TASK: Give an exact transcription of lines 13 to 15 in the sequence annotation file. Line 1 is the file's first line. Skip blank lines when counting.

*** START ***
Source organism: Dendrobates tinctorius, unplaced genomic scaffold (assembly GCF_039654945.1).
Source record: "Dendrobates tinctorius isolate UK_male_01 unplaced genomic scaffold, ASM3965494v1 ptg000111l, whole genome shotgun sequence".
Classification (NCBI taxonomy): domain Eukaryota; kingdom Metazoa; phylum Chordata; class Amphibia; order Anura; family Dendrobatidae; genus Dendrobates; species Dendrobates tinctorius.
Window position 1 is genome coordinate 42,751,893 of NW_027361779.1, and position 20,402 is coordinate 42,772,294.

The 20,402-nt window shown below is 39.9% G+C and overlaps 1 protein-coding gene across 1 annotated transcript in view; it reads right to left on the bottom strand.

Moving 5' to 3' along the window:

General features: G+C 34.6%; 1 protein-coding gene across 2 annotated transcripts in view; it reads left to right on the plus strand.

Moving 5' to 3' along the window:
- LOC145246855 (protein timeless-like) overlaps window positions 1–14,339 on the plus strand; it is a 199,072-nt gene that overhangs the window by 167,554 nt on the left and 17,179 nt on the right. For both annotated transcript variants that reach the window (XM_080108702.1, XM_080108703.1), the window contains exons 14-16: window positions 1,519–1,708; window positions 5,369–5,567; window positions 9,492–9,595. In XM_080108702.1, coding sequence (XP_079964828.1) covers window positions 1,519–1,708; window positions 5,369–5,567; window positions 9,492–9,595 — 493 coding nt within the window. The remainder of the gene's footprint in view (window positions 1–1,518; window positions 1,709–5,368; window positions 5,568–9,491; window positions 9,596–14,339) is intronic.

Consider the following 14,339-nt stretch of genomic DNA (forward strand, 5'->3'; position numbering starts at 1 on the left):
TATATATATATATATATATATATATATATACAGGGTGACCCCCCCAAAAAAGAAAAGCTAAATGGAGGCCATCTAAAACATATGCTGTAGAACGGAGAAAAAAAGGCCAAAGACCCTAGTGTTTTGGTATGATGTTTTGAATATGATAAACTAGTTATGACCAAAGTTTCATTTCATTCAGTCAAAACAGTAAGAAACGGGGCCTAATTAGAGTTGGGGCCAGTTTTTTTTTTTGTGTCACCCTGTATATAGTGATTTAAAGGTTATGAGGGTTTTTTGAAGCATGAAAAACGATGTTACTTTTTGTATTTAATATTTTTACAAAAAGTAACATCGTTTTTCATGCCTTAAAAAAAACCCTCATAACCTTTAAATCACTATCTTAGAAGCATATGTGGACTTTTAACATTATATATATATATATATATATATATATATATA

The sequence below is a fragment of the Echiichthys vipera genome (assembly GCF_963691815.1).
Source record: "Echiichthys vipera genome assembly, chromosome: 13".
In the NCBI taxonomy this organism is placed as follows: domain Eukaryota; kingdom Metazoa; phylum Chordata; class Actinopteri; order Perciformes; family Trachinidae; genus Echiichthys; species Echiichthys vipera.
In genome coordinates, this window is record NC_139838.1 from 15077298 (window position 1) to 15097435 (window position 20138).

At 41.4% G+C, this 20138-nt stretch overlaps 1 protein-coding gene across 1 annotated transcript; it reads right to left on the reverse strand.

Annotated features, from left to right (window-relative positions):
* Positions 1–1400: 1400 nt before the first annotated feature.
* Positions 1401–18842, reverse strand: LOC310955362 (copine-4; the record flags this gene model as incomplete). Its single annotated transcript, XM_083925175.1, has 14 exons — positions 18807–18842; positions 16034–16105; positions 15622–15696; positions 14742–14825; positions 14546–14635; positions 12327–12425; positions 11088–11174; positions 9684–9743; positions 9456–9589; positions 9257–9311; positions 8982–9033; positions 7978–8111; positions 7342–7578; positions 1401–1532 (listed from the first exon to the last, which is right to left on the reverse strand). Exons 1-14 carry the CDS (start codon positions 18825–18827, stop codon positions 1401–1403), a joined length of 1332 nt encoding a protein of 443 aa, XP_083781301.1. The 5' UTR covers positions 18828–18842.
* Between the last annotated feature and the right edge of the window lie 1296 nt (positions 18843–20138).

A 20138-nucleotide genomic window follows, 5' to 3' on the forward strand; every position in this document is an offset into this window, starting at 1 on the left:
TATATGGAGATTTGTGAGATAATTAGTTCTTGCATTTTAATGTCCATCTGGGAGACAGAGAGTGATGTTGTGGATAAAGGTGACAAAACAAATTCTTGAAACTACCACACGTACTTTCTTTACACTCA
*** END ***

Source record: "Echiichthys vipera genome assembly, chromosome: 13".
In the NCBI taxonomy this organism is placed as follows: domain Eukaryota; kingdom Metazoa; phylum Chordata; class Actinopteri; order Perciformes; family Trachinidae; genus Echiichthys; species Echiichthys vipera.
In genome coordinates, this window is record NC_139838.1 from 15077298 (window position 1) to 15097435 (window position 20138).